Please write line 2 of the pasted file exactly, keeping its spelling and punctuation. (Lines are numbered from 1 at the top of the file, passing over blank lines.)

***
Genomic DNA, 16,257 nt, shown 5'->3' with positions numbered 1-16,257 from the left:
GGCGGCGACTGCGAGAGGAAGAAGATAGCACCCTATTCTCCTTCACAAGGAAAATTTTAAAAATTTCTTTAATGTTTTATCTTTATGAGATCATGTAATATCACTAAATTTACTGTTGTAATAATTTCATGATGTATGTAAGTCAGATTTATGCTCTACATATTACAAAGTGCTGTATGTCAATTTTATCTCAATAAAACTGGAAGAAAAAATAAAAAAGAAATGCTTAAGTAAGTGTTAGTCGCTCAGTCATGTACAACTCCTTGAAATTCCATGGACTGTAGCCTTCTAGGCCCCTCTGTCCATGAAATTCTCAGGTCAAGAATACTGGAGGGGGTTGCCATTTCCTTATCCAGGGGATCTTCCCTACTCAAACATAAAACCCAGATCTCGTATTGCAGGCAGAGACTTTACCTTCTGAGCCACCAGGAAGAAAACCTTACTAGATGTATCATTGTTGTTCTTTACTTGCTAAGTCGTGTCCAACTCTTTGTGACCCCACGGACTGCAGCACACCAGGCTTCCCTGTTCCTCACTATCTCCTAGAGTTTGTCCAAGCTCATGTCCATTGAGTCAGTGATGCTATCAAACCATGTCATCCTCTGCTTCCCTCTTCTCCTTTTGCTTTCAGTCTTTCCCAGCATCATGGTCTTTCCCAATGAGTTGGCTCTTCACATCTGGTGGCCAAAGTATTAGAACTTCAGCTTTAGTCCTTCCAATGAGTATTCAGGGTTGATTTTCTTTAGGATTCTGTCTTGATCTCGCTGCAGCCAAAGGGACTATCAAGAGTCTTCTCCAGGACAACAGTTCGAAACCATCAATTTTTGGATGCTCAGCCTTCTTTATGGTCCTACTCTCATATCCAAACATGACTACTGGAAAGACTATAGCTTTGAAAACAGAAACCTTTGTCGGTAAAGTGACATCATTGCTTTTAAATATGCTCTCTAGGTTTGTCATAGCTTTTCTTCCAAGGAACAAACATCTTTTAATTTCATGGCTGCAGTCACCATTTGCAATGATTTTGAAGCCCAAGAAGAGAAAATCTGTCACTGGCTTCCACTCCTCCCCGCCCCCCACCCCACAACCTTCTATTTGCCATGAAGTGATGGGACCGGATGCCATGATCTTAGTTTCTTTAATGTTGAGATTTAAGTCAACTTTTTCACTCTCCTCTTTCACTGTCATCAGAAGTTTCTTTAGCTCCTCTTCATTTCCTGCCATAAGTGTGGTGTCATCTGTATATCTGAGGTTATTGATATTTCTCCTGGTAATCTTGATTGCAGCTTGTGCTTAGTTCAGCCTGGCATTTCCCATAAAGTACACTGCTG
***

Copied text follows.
GGCGGCGACTGCGAGAGGAAGAAGATAGCACCCTATTCTCCTTCACAAGGAAAATTTTAAAAATTTCTTTAATGTTTTATCTTTATGAGATCATGTAATATCACTAAATTTACTGTTGTAATAATTTCATGATGTATGTAAGTCAGATTTATGCTCTACATATTACAAAGTGCTGTATGTCAATTTTATCTCAATAAAACTGGAAGAAAAAATAAAAAAGAAATGCTTAAGTAAGTGTTAGTCGCTCAGTCATGTACAACTCCTTGAAATTCCATGGACTGTAGCCTTCTAGGCCCCTCTGTCCATGAAATTCTCAGGTCAAGAATACTGGAGGGGGTTGCCATTTCCTTATCCAGGGGATCTTCCCTACTCAAACATAAAACCCAGATCTCGTATTGCAGGCAGAGACTTTACCTTCTGAGCCACCAGGAAGAAAACCTTACTAGATGTATCATTGTTGTTCTTTACTTGCTAAGTCGTGTCCAACTCTTTGTGACCCCACGGACTGCAGCACACCAGGCTTCCCTGTTCCTCACTATCTCCTAGAGTTTGTCCAAGCTCATGTCCATTGAGTCAGTGATGCTATCAAACCATGTCATCCTCTGCTTCCCTCTTCTCCTTTTGCTTTCAGTCTTTCCCAGCATCATGGTCTTTCCCAATGAGTTGGCTCTTCACATCTGGTGGCCAAAGTATTAGAACTTCAGCTTTAGTCCTTCCAATGAGTATTCAGGGTTGATTTTCTTTAGGATTCTGTCTTGATCTCGCTGCAGCCAAAGGGACTATCAAGAGTCTTCTCCAGGACAACAGTTCGAAACCATCAATTTTTGGATGCTCAGCCTTCTTTATGGTCCTACTCTCATATCCAAACATGACTACTGGAAAGACTATAGCTTTGAAAACAGAAACCTTTGTCGGTAAAGTGACATCATTGCTTTTAAATATGCTCTCTAGGTTTGTCATAGCTTTTCTTCCAAGGAACAAACATCTTTTAATTTCATGGCTGCAGTCACCATTTGCAATGATTTTGAAGCCCAAGAAGAGAAAATCTGTCACTGGCTTCCACTCCTCCCCGCCCCCCACCCCACAACCTTCTATTTGCCATGAAGTGATGGGACCGGATGCCATGATCTTAGTTTCTTTAATGTTGAGATTTAAGTCAACTTTTTCACTCTCCTCTTTCACTGTCATCAGAAGTTTCTTTAGCTCCTCTTCATTTCCTGCCATAAGTGTGGTGTCATCTGTATATCTGAGGTTATTGATATTTCTCCTGGTAATCTTGATTGCAGCTTGTGCTTAGTTCAGCCTGGCATTTCCCATAAAGTACACTGCTG